The importance of social media is well-stated. 71 percent of consumers follow businesses online for promotions, with 66 percent onboard for updates on new products. What’s more is that more than half of consumers will go online for customer service and 61 percent indicate reviews impact purchasing decisions. Social is now a crucial part of business.
While this is well-known, how does a business actually measure the efficacy of social? It allows for direct engagement with customers, the opportunity to build and expand brand presence, and sell more. There’s data for follower count, retweets, reach and more. Identifying which pieces of data matter is core to measuring social ROI. It’s more than likes and followers. Social media now allows brands to use more links, tag and even directly sell on platforms to create a frictionless purchasing opportunity and a better way to track the process.
So, how can your brand measure the real value of social?
- Think about evaluation at the start of campaigns.
Design your measurements during the planning stages instead of at the tail end. While you may have to adjust campaign plans (by calibrating the weights of certain activities or introducing A/B tests), it’s much more effective to begin with the end in mind. The best way is to honestly and realistically define objectives, such as building brand awareness, driving leads, improving customer support or collecting consumer feedback.
- Start with the basics.
Social is no different than other campaigns. Consider the purpose, priorities and timing of your evaluation. Clearly define which decisions your evaluation will inform and when you need the insights. There is no one size fits all approach. You will need to select the appropriate data and methodology for your brand and your campaign objectives. For example, if your main objective is brand awareness, you’ll want to look at community growth, as well as sentiment and share of voice. For lead generation, set up special links to track customer behavior. For customer support, compare dips in calls/emails versus rises with online requests or response times.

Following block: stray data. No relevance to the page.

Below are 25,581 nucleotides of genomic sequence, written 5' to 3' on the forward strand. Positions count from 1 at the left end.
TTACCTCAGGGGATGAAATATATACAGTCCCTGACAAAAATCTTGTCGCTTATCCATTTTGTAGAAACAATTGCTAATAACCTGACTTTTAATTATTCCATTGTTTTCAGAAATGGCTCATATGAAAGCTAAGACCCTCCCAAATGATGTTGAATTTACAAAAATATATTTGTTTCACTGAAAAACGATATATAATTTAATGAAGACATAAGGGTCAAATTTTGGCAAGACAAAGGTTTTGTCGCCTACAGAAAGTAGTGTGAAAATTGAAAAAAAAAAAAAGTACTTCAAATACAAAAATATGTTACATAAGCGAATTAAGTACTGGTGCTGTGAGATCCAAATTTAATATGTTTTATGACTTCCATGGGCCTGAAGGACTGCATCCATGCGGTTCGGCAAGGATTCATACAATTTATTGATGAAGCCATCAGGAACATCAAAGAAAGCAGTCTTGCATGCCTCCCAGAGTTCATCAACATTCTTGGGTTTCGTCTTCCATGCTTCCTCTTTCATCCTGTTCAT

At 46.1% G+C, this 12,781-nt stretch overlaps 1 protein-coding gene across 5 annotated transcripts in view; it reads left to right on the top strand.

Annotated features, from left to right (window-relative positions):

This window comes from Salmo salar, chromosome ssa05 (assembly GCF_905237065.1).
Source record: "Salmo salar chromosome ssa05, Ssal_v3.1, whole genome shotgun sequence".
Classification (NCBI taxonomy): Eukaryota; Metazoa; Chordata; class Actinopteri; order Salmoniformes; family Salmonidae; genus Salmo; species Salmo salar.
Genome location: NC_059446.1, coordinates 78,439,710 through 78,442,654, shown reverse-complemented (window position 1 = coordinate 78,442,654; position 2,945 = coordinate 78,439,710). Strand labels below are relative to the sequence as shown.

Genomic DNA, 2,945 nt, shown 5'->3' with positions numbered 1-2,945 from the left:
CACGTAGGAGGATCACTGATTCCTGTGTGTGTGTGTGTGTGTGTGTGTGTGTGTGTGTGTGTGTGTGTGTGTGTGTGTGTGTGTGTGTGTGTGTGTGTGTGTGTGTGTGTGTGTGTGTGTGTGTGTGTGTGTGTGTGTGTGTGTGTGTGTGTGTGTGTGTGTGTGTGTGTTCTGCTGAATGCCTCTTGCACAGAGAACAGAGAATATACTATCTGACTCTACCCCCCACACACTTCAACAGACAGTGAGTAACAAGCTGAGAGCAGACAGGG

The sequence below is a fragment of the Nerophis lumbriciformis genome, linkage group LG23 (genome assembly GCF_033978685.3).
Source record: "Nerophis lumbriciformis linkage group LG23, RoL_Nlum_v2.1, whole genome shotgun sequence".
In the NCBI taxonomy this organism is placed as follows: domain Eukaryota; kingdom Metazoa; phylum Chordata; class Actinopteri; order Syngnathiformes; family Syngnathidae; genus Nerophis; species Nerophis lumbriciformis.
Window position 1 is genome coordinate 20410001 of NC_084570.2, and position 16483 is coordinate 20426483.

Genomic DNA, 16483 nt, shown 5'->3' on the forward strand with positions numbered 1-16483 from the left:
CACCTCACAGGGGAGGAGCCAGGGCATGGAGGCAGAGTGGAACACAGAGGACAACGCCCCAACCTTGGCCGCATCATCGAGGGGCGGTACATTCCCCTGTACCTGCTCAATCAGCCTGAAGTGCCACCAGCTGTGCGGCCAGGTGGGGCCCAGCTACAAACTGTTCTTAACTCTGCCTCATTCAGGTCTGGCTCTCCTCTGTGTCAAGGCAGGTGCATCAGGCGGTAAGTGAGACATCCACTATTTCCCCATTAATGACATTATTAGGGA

- Avoid silos and look for context.
Social should never live alone. Social media is just one part of your marketing campaign and should be evaluated as such. This means that you’ll need to factor in both long and short-term goals. Activities with call-to-actions, for example, competitions calling for likes, will inevitably result in greater immediate response and online engagement, but they may not necessarily be set up to indicate long-term effects. In addition, looking at the data in context with other marketing objectives, you can see patterns and correlates that might be overlooked if data sits alone.
- Consider content classification for various goals.
Some content or initiatives will be more effective for some objectives. A/B testing helps you measure this. You’ll learn what drives conversions and click-throughs, which, ultimately, enables you to understand the ROI on the time and creative spent on your campaigns.
While social continues to grow and become a part of marketing plans, knowing how to measure and interpret the data is key. We want to help you and your team make the most of real-time data.
For more on how we can help transform your business intelligence, head over to our Command Centre page.